With Democrats reclaiming the White House under Joe Biden, will Federal Reserve Chair Jerome Powell, named by Republican President Donald Trump, get reappointed? Odds are that he will, according to analysts.
If Powell wants a second term after his first one expires in February 2022, they say, he likely will get Biden’s blessing. Powell, a Republican, is a moderate along the lines of the president-elect. Biden has not yet voiced a preference.
“Our base case is Powell is renominated,” said a report from BMO Capital’s chief economist, Douglas Porter, and his team. Powell’s pledging to keep interest rates low for a long time and pushing for more fiscal stimulus—positions that mirror Biden’s—are the “most politician-friendly stance ever,” the research note said.
Powell is well-known and well-liked among senators in both parties. He “would be the nominee of least resistance,” if Republicans do keep control of the Senate, Cornerstone Macro analyst Roberto Perli wrote recently. That will be determined by two runoff elections for Georgia Senate seats in January.
Among Democrats, Powell benefits from the blistering criticism he has had received from Trump, who wanted him to lower interest rates earlier and faster than the Fed did. Powell stoically held firm to his own pace. Numerous commentators have mentioned that his being a Trump target has endeared him to Democratic senators. Trump softened on Powell lately owing to the Fed’s widely praised moves to counter the pandemic-induced recession.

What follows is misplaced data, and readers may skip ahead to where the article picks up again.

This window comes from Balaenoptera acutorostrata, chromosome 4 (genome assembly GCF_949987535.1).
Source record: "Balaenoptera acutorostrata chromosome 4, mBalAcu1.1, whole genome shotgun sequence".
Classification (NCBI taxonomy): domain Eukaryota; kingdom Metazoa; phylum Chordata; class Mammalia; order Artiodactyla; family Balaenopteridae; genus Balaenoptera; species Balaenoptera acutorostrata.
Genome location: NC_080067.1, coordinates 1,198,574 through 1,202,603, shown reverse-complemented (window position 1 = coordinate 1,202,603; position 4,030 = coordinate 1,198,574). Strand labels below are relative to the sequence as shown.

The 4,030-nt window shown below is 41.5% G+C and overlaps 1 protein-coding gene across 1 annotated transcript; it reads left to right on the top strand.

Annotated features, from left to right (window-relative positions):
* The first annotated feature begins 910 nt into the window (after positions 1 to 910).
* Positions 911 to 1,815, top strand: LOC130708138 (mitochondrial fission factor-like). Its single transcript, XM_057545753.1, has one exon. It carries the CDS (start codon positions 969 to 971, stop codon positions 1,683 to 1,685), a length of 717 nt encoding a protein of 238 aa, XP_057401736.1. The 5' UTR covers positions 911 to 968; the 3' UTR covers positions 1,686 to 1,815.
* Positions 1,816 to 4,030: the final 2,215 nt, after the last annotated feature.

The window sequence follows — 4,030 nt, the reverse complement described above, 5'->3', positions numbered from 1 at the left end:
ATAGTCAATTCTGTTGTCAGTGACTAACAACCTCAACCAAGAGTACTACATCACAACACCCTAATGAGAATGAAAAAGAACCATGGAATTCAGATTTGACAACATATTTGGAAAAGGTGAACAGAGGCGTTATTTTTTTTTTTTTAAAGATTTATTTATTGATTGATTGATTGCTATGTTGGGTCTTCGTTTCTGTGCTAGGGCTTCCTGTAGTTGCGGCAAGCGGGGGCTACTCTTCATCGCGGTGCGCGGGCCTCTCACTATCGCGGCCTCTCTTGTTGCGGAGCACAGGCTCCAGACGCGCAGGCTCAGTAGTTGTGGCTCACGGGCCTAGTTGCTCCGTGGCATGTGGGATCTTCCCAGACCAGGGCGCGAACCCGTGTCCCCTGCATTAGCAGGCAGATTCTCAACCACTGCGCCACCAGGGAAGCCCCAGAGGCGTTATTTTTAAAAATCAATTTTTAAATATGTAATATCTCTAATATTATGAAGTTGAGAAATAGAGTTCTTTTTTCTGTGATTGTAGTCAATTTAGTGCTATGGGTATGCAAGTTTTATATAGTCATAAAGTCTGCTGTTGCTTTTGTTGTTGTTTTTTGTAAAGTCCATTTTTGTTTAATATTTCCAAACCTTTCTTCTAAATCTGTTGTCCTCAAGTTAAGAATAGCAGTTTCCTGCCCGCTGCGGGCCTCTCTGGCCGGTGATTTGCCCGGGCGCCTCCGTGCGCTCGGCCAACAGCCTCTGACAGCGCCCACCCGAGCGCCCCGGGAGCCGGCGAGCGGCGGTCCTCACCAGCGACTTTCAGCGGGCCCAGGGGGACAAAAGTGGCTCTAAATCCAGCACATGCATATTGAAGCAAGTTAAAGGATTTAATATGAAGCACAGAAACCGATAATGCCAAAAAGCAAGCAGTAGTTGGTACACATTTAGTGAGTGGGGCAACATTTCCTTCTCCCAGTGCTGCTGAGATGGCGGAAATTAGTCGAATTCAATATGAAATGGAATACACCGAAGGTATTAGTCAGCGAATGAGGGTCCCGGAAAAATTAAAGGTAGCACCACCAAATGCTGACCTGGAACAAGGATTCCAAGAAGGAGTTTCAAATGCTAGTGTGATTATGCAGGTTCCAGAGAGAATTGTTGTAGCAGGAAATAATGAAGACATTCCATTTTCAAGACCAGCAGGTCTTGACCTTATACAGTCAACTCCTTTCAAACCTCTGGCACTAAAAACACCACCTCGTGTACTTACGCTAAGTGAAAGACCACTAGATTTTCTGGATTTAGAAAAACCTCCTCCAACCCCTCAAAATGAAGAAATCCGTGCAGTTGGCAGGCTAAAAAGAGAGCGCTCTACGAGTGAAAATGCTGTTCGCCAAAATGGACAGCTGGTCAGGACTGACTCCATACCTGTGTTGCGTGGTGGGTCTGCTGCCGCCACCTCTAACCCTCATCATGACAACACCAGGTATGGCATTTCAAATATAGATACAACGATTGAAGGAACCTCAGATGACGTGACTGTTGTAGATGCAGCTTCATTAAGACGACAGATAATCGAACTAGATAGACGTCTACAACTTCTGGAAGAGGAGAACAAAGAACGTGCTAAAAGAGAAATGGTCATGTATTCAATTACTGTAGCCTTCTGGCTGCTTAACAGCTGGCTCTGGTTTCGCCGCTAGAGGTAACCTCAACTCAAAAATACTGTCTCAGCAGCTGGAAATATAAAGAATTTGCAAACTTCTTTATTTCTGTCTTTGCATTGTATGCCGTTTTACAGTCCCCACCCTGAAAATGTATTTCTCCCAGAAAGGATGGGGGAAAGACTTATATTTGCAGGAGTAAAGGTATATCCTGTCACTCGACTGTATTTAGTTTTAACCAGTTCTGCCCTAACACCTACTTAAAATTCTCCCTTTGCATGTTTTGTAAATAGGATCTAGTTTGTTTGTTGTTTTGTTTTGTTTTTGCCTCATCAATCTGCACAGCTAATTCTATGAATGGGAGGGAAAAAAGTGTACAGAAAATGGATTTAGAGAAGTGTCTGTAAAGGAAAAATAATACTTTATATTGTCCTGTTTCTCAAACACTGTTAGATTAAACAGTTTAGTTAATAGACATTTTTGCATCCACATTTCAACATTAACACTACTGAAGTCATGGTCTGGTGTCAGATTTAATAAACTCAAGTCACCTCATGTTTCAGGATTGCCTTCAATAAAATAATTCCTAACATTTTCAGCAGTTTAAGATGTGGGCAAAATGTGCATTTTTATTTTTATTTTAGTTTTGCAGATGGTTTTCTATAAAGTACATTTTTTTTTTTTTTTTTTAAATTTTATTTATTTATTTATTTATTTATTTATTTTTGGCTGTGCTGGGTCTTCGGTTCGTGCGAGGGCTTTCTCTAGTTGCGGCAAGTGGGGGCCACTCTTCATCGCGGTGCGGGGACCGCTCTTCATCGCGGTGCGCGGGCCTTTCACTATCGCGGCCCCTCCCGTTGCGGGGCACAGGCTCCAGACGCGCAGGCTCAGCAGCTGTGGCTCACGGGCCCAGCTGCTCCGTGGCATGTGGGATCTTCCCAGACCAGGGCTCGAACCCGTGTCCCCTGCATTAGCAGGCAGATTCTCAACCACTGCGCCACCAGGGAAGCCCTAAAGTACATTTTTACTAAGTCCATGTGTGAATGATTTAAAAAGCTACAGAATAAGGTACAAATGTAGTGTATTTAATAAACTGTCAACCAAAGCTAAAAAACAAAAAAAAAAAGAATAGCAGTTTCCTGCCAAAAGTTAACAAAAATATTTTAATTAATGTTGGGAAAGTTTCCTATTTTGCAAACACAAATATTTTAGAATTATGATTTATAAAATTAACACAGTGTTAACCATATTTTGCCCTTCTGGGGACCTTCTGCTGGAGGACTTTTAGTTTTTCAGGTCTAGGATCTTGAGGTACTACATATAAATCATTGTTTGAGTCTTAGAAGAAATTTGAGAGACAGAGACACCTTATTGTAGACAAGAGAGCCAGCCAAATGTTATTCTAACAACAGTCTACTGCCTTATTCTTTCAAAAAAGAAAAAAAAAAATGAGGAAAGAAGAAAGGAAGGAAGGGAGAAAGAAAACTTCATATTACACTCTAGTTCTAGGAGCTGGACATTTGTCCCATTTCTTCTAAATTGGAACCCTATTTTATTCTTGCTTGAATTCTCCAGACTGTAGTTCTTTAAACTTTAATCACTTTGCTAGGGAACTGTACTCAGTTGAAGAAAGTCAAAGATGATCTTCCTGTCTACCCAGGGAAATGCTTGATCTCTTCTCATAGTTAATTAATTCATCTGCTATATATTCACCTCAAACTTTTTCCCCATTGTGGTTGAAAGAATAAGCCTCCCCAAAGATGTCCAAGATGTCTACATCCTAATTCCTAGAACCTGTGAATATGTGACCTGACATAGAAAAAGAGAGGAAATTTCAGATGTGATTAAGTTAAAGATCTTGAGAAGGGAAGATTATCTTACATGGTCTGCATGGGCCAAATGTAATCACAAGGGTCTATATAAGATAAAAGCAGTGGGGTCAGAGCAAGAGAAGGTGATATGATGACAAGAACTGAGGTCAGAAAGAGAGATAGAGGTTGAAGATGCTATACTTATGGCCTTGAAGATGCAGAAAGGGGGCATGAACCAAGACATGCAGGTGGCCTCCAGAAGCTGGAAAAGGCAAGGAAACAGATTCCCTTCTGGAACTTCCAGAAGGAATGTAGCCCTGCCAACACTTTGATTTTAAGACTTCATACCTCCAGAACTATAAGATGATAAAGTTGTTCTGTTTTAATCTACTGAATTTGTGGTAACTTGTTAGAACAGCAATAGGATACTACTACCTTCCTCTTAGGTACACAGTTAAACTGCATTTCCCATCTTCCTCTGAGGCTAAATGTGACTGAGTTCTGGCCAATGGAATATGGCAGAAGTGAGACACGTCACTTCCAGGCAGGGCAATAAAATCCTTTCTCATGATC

To be sure, some of the more liberal Democratic senators, such as Massachusetts’ Elizabeth Warren, aren’t pleased with the Powell Fed’s more lenient bank regulation. She opposed his 2018 nomination.
There is ample precedent for Fed chairs, whether Democrat or Republican, to be kept on when the opposite party takes over the presidency.
Democrat Paul Volcker (who served in the top post from 1979 to 1987) was appointed by Democratic President Jimmy Carter, and renominated by Republican Ronald Reagan. Then Reagan tapped Republican Alan Greenspan (1987-2006), who was reappointed by the two Republican Bushes and Democrat Bill Clinton. In all cases, the reasons given for renomination were that the Fed heads had done good jobs.
Wall Street would applaud another term for Powell, which could weigh on Biden’s decision. “The market generally doesn’t like change at the Fed, so that might be his saving grace—in addition to how well he has performed in his response to COVID-19,” Ed Mills, Washington policy analyst for Raymond James, told Yahoo Finance.
Another factor potentially affecting Powell’s fate is that the Senate has two vacancies to fill on the Fed’s seven-member Board of Governors. Trump has nominated economics commentator Judy Shelton and economist Christopher Waller, who works at the St. Louis Fed. It’s unclear whether the Senate will act on them before Congress’ current session ends. Shelton’s unorthodox views have vexed senators on both sides of the aisle.
Right now, only one board member is a Democratic appointee, Lael Brainard, who reportedly is under consideration to be US Treasury secretary. How all that plays out may affect the dynamics of Powell’s re-up as chair. (His term as a board member lasts until January 2028.)